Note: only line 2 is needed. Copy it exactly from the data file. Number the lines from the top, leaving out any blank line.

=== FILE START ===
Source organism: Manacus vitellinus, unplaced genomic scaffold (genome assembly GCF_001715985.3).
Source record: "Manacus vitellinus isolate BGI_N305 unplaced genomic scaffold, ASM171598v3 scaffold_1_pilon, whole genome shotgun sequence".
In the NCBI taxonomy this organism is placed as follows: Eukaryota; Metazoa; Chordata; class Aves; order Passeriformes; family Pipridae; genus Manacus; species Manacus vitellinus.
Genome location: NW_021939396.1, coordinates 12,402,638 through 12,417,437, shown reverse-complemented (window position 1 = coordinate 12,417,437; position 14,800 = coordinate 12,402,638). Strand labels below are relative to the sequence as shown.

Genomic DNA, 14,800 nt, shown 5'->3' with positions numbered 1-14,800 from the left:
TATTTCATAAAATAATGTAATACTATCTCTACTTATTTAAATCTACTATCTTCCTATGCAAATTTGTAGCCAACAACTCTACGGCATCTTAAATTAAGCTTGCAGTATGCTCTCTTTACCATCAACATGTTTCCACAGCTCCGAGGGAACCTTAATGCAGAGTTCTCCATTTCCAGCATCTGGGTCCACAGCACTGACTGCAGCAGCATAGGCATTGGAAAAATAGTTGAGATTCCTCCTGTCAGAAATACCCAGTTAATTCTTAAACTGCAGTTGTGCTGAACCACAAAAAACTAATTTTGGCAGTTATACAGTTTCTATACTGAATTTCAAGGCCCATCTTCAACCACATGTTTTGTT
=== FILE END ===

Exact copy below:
Source record: "Manacus vitellinus isolate BGI_N305 unplaced genomic scaffold, ASM171598v3 scaffold_1_pilon, whole genome shotgun sequence".